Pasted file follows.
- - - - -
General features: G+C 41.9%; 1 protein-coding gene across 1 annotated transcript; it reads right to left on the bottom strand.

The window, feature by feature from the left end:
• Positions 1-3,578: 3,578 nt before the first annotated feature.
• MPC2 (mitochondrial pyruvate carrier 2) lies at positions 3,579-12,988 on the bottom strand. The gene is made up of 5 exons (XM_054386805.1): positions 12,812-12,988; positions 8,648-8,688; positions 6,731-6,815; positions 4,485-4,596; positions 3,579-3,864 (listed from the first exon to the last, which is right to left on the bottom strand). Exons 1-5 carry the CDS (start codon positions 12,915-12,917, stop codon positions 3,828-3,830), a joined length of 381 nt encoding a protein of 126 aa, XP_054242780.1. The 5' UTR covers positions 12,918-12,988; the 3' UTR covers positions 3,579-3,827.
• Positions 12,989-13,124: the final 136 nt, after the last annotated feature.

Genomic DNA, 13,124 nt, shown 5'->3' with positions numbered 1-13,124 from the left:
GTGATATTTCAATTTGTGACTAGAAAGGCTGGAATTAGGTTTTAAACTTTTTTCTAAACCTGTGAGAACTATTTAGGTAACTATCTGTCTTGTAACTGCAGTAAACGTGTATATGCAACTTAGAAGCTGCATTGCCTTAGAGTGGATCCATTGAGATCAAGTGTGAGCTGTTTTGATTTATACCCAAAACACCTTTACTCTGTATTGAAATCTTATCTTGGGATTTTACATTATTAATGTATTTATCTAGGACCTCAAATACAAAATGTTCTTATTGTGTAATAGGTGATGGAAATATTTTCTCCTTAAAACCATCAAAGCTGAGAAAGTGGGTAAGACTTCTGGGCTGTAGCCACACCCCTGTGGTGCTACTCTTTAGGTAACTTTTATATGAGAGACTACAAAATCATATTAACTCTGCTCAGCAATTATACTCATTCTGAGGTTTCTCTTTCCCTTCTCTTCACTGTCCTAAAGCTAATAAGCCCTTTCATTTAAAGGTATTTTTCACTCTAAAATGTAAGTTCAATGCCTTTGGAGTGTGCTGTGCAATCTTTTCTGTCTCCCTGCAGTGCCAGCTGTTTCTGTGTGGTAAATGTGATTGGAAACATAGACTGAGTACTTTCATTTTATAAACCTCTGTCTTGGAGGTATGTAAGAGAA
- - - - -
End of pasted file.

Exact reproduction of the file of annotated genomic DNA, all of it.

General features: G+C 41.9%; 1 protein-coding gene across 1 annotated transcript; it reads right to left on the bottom strand.

The window, feature by feature from the left end:
• Positions 1-3,578: 3,578 nt before the first annotated feature.
• MPC2 (mitochondrial pyruvate carrier 2) lies at positions 3,579-12,988 on the bottom strand. The gene is made up of 5 exons (XM_054386805.1): positions 12,812-12,988; positions 8,648-8,688; positions 6,731-6,815; positions 4,485-4,596; positions 3,579-3,864 (listed from the first exon to the last, which is right to left on the bottom strand). Exons 1-5 carry the CDS (start codon positions 12,915-12,917, stop codon positions 3,828-3,830), a joined length of 381 nt encoding a protein of 126 aa, XP_054242780.1. The 5' UTR covers positions 12,918-12,988; the 3' UTR covers positions 3,579-3,827.
• Positions 12,989-13,124: the final 136 nt, after the last annotated feature.

Genomic DNA, 13,124 nt, shown 5'->3' with positions numbered 1-13,124 from the left:
GTGATATTTCAATTTGTGACTAGAAAGGCTGGAATTAGGTTTTAAACTTTTTTCTAAACCTGTGAGAACTATTTAGGTAACTATCTGTCTTGTAACTGCAGTAAACGTGTATATGCAACTTAGAAGCTGCATTGCCTTAGAGTGGATCCATTGAGATCAAGTGTGAGCTGTTTTGATTTATACCCAAAACACCTTTACTCTGTATTGAAATCTTATCTTGGGATTTTACATTATTAATGTATTTATCTAGGACCTCAAATACAAAATGTTCTTATTGTGTAATAGGTGATGGAAATATTTTCTCCTTAAAACCATCAAAGCTGAGAAAGTGGGTAAGACTTCTGGGCTGTAGCCACACCCCTGTGGTGCTACTCTTTAGGTAACTTTTATATGAGAGACTACAAAATCATATTAACTCTGCTCAGCAATTATACTCATTCTGAGGTTTCTCTTTCCCTTCTCTTCACTGTCCTAAAGCTAATAAGCCCTTTCATTTAAAGGTATTTTTCACTCTAAAATGTAAGTTCAATGCCTTTGGAGTGTGCTGTGCAATCTTTTCTGTCTCCCTGCAGTGCCAGCTGTTTCTGTGTGGTAAATGTGATTGGAAACATAGACTGAGTACTTTCATTTTATAAACCTCTGTCTTGGAGGTATGTAAGAGAA